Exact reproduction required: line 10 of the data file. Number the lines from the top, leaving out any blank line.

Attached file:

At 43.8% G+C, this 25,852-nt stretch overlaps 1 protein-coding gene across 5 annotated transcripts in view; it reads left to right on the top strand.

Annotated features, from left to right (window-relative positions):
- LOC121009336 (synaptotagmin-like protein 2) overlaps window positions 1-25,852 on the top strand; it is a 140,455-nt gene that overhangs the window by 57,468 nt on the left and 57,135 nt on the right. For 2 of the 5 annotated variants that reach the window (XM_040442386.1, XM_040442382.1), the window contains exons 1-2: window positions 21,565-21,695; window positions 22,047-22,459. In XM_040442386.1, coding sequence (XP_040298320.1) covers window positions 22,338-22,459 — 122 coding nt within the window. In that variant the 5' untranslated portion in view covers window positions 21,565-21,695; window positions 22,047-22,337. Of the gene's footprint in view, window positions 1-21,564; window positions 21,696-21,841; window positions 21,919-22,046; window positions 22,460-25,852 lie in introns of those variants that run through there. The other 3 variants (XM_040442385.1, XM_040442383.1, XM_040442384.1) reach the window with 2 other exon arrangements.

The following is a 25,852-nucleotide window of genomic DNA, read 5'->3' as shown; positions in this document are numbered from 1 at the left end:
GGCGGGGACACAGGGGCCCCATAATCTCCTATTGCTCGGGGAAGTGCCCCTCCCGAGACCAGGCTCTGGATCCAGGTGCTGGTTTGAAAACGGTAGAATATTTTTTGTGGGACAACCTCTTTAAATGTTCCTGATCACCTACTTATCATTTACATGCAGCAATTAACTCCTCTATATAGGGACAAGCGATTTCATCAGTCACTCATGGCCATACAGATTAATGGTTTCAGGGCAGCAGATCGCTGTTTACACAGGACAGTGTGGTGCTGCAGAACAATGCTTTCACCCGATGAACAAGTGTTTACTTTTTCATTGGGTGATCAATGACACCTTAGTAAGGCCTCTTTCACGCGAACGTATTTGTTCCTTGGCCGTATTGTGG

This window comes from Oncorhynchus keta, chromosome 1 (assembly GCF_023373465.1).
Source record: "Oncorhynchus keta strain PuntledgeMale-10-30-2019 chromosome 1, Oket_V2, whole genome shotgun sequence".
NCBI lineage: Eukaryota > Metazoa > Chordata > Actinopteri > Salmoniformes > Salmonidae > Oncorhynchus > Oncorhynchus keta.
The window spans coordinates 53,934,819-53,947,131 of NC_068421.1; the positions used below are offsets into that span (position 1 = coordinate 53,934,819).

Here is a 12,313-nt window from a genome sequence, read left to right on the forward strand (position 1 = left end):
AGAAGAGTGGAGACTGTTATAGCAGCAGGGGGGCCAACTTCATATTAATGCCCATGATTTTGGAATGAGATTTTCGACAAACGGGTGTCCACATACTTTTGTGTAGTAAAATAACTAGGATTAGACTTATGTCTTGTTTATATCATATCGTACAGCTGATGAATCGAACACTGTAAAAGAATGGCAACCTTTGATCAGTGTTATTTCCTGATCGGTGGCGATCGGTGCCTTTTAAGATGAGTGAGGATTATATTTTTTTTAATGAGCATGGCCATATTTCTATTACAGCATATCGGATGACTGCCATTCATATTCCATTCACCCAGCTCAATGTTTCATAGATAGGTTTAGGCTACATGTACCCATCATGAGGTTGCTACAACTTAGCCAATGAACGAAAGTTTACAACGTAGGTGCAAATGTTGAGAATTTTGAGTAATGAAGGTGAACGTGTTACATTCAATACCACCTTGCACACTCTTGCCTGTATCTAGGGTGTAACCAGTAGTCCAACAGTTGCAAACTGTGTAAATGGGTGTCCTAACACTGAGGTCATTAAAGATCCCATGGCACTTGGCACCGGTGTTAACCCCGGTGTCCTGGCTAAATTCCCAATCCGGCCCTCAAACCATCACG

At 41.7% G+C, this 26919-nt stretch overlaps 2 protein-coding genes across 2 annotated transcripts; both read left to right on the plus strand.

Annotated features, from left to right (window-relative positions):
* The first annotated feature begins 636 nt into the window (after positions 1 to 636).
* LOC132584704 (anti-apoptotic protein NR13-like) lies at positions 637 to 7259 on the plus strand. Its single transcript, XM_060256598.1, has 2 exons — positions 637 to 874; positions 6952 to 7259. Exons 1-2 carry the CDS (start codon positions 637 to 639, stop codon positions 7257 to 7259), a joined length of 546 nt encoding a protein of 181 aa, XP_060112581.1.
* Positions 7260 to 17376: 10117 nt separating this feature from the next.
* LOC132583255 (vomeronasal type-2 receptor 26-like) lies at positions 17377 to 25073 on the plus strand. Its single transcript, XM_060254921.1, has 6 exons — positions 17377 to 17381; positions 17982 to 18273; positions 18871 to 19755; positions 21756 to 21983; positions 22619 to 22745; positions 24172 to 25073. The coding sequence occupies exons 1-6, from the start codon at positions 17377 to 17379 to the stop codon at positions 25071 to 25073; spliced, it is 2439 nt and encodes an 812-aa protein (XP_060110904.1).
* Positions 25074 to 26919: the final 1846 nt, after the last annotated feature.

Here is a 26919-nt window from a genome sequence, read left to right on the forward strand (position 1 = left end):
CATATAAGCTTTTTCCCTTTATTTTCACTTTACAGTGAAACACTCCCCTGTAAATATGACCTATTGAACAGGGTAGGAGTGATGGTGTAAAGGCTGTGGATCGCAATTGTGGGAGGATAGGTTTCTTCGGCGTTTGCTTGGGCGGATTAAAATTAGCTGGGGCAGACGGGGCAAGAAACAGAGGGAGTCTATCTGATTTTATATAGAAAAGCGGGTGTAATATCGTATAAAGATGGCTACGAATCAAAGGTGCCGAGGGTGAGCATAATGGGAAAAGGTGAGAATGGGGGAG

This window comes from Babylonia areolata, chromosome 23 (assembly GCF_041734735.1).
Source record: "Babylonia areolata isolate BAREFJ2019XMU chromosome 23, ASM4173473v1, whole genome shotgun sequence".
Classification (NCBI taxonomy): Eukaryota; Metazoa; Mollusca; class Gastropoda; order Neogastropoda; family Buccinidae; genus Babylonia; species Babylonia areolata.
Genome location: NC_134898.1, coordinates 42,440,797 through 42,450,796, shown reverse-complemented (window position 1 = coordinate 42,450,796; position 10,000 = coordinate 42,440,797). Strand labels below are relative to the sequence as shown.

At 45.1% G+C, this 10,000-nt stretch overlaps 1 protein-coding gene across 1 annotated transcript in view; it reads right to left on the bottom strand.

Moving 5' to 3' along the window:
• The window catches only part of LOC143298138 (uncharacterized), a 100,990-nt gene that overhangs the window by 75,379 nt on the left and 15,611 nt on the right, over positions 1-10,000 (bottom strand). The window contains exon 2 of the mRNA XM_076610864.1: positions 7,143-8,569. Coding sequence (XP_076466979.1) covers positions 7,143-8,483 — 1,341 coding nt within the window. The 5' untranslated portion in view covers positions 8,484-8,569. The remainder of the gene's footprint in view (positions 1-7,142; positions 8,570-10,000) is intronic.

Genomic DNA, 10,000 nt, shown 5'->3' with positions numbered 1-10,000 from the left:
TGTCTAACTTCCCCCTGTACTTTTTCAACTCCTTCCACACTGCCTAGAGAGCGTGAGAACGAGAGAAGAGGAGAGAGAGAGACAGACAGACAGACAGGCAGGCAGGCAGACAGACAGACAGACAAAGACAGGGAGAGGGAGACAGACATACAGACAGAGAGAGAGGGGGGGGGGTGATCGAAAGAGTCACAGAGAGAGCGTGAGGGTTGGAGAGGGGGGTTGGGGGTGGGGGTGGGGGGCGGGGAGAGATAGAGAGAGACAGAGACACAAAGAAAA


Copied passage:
Here is a 12,313-nt window from a genome sequence, read left to right on the forward strand (position 1 = left end):